(To the left is Court Square in downtown Memphis, “the epicenter of the Memphis relief effort” during the 1878 yellow fever epidemic.)
MEMPHIS, Tenn. – This city was a “Casablanca on the Mississippi” during the Civil War, occupied by federal troops and full of intrigue with a thriving black market. By 1878, the rough river town boasted 50,000 residents in an area two-and-a-half miles long and one mile wide, a dense population of immigrants from Ireland, Germany, and Italy, Jews from Central and Eastern Europe, white cotton traders, scalawags and carpetbaggers, and former slaves up from the plantations farther south.
It was a city of sharp contrasts—bars and brothels from its waterfront to its eastern edge, “a dangerous, dirty place” with pigs roaming the streets, but also churches, opera, French cuisine at the finer restaurants, and the ever-present Peabody Hotel.
Then came the yellow fever epidemic of the summer and early fall of 1878. More than half the population fled. Of the 20,000 who remained, 17,000 got sick and 5,000 died. It was a plague of biblical dimensions, and it exposed an even deeper dissonance in the city–the bravery and selflessness of those who stayed to fight, and the corrupt and cowardly leaders who fled after long refusing to fund the basic city services that might have lessened the suffering.
Memphis in 1878 became the city of the dead—people hiding behind shuttered windows and locked doors, the clickety-clack of wagons carrying the corpses to waiting gravediggers. Even the “rats, cats (and) dogs” were gone.
This is the story that unfolds in Jeanette Keith’s new book Fever Season: The Story of a Terrifying Epidemic and the People Who Saved the City. A historian who teaches at Bloomsburg University in Bloomsburg, Pa., Keith offers an amazing tale that hits close to home, not only to Mississippians and Louisianians who remember all too well a different kind of disaster, Hurricane Katrina, but also to the nation’s East Coast, still reeling from the effects of Superstorm Sandy.
It’s a human tale of untold suffering and amazing courage that also makes you question whether we’ve really progressed that much in our understanding of public and private life, the role of government, and the limits of charity.
“Yellow Jack”, as it was known, is a horrific disease. The victim’s temperature tops 105, delirium sets in, the skin “turns bronze”, and the destruction of the body’s organs produces the telltale “black vomit” and the stink of impending death. It is caused by infected mosquitoes—mosquitoes that originally came from Africa on slave ships–but people didn’t know this in 1878. They wouldn’t know until Major Walter Reed and others made that determination in Havana, Cuba, decades later.
The 1878 epidemic wreaked havoc in neighboring Mississippi, too. Some 3,000 died. Towns were decimated, some losing half their population. Despite a skinflint Mississippi government “that favored the rich” and largely left the poor and sick to charities and relatives, a state Board of Health was created the year before that helped fight the fever, according to historians James W. Loewen and Charles Sallis.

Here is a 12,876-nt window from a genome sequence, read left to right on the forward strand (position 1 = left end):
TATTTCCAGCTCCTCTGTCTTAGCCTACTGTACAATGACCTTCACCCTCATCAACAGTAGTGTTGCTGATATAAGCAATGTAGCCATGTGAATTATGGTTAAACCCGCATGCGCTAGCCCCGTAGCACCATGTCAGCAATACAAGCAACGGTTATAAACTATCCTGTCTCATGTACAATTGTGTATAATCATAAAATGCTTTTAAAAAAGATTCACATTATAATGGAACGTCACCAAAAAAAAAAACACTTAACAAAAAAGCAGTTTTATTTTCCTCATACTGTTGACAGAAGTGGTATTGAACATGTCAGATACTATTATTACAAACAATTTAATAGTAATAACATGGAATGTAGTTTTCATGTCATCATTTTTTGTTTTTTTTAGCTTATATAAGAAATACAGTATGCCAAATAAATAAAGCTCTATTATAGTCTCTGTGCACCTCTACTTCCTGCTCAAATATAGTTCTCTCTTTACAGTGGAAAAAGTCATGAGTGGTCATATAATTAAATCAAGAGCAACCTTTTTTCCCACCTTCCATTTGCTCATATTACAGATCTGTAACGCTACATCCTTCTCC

In Memphis people looking for causes pointed to the city’s filth and squalor. Cotton traders in Memphis grew rich, but as a municipality the city “was a failure,” Keith writes. Only the well-to-do had any kind of water or sewage system. Garbage went uncollected, streets turned to mud after heavy rains, and crime ran rampant while political leaders enjoyed mint juleps with cotton traders at the Peabody.
Of course, people blamed the poor, particularly the Irish workers who populated the teeming warren of shanties along the river levees.
Race complicated things. Memphis largely escaped the ravages of the Civil War, spending much of it occupied by Union troops. White bitterness after the “Lost Cause”, however, led to one of the nation’s worst race riots in 1866. Newly enfranchised black voters aligned with the city’s Irish and Italian immigrants in the mid-1870s and put a half-dozen blacks on the city council and an Irishman in the mayor’s office. Reconstruction ended in 1877, however, and white rule soon reasserted itself—with a vengeance.
As horrible as it was, the 1878 epidemic provided an opportunity for a major Southern city to point the way to a truly “New South” where people of all stripes could work together. Among the heroes who stayed in Memphis to fight the scourge were Catholic priests and nuns, Episcopalian nuns, the brothel madam Annie Cook, doctors, nurses, journalists, and a host of former slaves who as soldiers, police officers, relief workers and nurses used their newfound freedom to help others.
They were celebrated for a while, then attitudes on race and even class hardened. Banquets held after the plague would exclude not only blacks but also working-class Irish and women. “The very fact that white Memphians (and white Memphis) would not have survived without the aid of blacks was something that whites had to deny and hide,” Keith says.
Memphis was a changed city after 1878, even losing its charter for a while. From a city of European immigrants it became a city of poor Southern black and white immigrants. Modern Memphis is a city of 650,000, famed for the music that those poor Southerners made its legacy, plagued by poverty and crime still, and one, like the South as a whole, working even today on those old issues of race and class that seem never to go away completely.